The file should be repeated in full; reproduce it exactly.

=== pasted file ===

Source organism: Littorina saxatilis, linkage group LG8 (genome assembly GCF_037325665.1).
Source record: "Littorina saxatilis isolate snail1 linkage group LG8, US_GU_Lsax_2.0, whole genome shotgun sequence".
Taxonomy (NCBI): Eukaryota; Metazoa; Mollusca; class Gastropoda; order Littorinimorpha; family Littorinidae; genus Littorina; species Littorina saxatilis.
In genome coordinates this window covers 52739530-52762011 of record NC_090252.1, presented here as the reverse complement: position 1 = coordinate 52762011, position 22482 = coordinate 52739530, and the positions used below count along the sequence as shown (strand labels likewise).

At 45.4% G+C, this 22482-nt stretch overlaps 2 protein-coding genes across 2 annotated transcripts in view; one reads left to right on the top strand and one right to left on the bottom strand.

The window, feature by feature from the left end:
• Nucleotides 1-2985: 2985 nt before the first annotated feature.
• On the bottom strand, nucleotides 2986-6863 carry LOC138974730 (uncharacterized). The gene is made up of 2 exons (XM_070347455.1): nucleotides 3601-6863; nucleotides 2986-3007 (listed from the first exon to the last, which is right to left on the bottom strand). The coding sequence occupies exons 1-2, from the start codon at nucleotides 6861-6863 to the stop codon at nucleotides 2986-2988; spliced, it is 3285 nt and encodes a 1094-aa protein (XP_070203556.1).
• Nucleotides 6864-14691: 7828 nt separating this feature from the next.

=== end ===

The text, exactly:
Source organism: Littorina saxatilis, linkage group LG8 (genome assembly GCF_037325665.1).
Source record: "Littorina saxatilis isolate snail1 linkage group LG8, US_GU_Lsax_2.0, whole genome shotgun sequence".
Taxonomy (NCBI): Eukaryota; Metazoa; Mollusca; class Gastropoda; order Littorinimorpha; family Littorinidae; genus Littorina; species Littorina saxatilis.
In genome coordinates this window covers 52739530-52762011 of record NC_090252.1, presented here as the reverse complement: position 1 = coordinate 52762011, position 22482 = coordinate 52739530, and the positions used below count along the sequence as shown (strand labels likewise).

At 45.4% G+C, this 22482-nt stretch overlaps 2 protein-coding genes across 2 annotated transcripts in view; one reads left to right on the top strand and one right to left on the bottom strand.

The window, feature by feature from the left end:
• Nucleotides 1-2985: 2985 nt before the first annotated feature.
• On the bottom strand, nucleotides 2986-6863 carry LOC138974730 (uncharacterized). The gene is made up of 2 exons (XM_070347455.1): nucleotides 3601-6863; nucleotides 2986-3007 (listed from the first exon to the last, which is right to left on the bottom strand). The coding sequence occupies exons 1-2, from the start codon at nucleotides 6861-6863 to the stop codon at nucleotides 2986-2988; spliced, it is 3285 nt and encodes a 1094-aa protein (XP_070203556.1).
• Nucleotides 6864-14691: 7828 nt separating this feature from the next.